Attorney Catherine Kowalewski told RFE/RL that her law firm has collected ample evidence that Yukos management intentionally misled investors through tax-shelter schemes. "Basically, as our complaint alleges, defendants created this network of shell companies to evade taxes," she said. "As it further alleges, they basically were able to use these shell companies to receive special, preferential tax treatment and that was to minimize their tax liability."
Kowalewski is an attorney with the California law firm -- Lerach Coughlin, Stoia, Geller, Rudman, Robbins -- that filed the suit against Yukos on 6 July in federal court in New York.
It's not yet clear what impact, if any, the U.S. case would have on the overall condition of Yukos, whose battle with Russian authorities has helped to destabilize world oil markets. Russian tax authorities claim the company owes the government as much as $10 billion in back taxes -- and has frozen the company's assets in lieu of payment. Yukos says it will have to sell assets to pay the bill or face bankruptcy.
Many in Russia say the case is politically motivated. They claim it's a chance for President Vladimir Putin to assert control over Russia's biggest oil producer and company founder Mikhail Khodorkovskii. Khodorkovskii is currently in jail in Moscow facing separate charges of fraud and tax evasion.
Laurent Ruseckas, the director of the Europe and Eurasia Practice at Eurasia Group, a New York-based research and consulting firm, said he believes the claims against Yukos are politically motivated and lack substance. "The only reason that it turned that bad for shareholders is because of the [Russian] government campaign against Yukos," he said. "So unless the [Russian] government starts to go after some other companies listed in the U.S. for the same practices, I don't see how there will be any grounds."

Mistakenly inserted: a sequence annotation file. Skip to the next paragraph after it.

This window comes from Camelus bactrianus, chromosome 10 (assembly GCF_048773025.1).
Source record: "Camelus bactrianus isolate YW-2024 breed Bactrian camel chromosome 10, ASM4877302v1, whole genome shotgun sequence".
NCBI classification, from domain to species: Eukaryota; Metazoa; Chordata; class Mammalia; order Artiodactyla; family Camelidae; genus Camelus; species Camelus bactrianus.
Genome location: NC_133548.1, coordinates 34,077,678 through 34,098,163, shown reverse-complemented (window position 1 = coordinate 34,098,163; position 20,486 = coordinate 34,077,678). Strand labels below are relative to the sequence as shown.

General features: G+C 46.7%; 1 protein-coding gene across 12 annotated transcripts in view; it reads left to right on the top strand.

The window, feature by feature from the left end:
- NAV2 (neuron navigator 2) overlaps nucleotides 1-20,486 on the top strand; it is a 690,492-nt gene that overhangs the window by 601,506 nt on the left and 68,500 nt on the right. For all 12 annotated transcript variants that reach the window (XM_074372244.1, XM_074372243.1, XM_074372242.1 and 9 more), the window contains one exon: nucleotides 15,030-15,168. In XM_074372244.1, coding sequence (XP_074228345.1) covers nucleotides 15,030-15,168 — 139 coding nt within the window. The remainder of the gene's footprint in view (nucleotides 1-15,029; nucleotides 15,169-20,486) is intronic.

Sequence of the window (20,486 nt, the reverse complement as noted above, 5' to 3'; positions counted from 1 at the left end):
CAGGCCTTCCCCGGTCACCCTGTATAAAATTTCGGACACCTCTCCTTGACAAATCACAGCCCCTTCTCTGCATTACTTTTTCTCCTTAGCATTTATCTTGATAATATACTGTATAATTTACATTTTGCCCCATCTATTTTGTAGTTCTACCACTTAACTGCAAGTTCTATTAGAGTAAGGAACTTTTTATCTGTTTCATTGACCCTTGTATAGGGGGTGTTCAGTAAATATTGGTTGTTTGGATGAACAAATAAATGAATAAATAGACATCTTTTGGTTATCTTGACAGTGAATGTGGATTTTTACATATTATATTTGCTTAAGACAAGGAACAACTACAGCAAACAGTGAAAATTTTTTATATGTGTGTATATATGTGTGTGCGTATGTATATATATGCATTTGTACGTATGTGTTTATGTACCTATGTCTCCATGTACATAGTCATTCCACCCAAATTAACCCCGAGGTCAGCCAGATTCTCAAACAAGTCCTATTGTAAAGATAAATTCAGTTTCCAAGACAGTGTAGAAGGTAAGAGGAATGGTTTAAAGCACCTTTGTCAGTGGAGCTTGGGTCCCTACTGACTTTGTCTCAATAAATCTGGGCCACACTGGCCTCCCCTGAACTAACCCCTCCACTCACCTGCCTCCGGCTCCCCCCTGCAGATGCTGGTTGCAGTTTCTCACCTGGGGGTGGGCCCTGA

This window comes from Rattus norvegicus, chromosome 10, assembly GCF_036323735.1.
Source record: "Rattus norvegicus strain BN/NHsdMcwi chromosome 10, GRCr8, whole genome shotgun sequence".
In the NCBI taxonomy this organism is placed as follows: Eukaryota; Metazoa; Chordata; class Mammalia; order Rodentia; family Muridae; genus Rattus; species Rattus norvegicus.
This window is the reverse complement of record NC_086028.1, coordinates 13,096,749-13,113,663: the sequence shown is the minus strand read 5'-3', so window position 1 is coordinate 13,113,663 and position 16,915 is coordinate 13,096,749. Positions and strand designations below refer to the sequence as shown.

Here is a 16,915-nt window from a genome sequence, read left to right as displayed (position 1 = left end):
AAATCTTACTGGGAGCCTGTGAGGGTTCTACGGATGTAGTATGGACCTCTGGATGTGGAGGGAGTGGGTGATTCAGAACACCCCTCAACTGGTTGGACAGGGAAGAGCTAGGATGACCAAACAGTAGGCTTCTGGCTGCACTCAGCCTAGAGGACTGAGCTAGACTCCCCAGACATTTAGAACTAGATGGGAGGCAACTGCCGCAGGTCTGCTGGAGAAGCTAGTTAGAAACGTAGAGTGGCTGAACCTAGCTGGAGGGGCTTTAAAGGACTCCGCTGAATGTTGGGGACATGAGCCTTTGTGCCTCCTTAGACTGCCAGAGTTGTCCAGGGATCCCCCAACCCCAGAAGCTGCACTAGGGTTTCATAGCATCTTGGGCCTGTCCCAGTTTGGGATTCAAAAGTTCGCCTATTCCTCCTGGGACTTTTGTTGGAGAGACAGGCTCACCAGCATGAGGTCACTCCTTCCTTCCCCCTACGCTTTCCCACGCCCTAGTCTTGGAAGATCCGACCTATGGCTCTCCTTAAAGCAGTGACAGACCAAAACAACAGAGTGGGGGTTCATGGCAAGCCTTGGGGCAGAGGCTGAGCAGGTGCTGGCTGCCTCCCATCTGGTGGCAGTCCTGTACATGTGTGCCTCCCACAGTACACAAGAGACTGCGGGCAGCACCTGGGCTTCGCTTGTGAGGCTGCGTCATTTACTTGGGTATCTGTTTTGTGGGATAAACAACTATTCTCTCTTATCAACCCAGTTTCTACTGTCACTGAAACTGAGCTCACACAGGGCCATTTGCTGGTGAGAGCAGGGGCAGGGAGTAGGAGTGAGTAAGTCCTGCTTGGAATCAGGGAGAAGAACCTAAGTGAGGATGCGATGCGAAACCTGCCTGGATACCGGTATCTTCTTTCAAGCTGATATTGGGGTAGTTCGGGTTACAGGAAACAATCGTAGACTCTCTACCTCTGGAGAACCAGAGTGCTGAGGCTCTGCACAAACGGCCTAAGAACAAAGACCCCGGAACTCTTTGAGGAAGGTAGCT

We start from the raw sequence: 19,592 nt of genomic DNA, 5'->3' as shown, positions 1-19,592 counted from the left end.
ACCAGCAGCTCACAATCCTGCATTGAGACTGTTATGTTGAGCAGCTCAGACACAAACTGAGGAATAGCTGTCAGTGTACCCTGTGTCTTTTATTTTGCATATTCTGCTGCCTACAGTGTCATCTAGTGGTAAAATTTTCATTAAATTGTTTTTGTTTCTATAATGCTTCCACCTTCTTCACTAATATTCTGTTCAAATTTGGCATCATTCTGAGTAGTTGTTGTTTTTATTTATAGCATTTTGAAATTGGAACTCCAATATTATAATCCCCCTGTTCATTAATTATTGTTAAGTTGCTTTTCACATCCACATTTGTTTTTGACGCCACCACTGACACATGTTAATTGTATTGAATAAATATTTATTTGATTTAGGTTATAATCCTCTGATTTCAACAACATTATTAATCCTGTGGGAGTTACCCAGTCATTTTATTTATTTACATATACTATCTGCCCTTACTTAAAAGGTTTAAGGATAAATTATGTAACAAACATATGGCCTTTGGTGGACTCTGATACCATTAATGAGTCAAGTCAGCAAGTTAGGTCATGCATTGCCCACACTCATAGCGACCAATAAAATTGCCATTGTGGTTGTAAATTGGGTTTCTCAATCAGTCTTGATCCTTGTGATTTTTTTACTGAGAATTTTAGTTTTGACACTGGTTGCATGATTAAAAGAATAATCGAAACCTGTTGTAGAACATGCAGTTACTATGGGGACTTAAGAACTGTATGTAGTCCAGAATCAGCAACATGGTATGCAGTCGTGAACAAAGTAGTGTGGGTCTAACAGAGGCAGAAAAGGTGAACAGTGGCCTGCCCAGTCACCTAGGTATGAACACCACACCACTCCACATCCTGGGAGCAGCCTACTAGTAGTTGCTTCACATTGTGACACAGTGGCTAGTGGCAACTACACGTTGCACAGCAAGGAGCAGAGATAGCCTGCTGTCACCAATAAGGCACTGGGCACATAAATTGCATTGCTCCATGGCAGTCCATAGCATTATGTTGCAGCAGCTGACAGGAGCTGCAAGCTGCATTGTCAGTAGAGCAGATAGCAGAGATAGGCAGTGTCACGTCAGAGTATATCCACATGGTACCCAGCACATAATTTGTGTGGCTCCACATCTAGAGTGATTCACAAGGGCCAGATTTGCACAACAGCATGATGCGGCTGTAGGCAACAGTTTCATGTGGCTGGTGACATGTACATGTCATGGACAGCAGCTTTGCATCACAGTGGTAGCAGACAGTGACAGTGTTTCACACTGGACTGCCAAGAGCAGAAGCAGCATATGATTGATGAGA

He added: "I think in a case like this you need to prove that this was a scheme to defraud shareholders. I just don't think that was what this is. Yukos was engaging in tax practices that at the time other companies in Russia were doing and they thought were legal. And of course the rules have changed. But you can't bring the suit against the Kremlin. So they are trying to bring suit against Yukos and its auditors and its managers."
Kowalewski agreed that there may be political issues in the case, but she said shareholders have a legal basis to sue Yukos management for its allegedly deceitful practices. "According to our complaint, I think we have very good allegations against Yukos," she said. "But from there there are just so many factors to say [what will be the outcome]. And even in a lot of cases there's always a chance for settlement, there are so many different motions that we have to get through, you really can't say [how long it will take]."
Kowalewski said the process will proceed slowly. It will be at least a year, she said, before the case gets to court and another two to three years before the trial phase. The first thing the judge will have to decide is whether the case has merit and who will be the lead plaintiff. The lead plaintiff is usually an institutional investor with significant holdings in the company.
Kowalewski declined to identify the largest U.S. stockholders in Yukos or the number of investors willing to join the suit. Several other big U.S. law firms are suing Yukos on behalf of U.S. shareholders. Their representatives did not respond to RFE/RL requests for comment.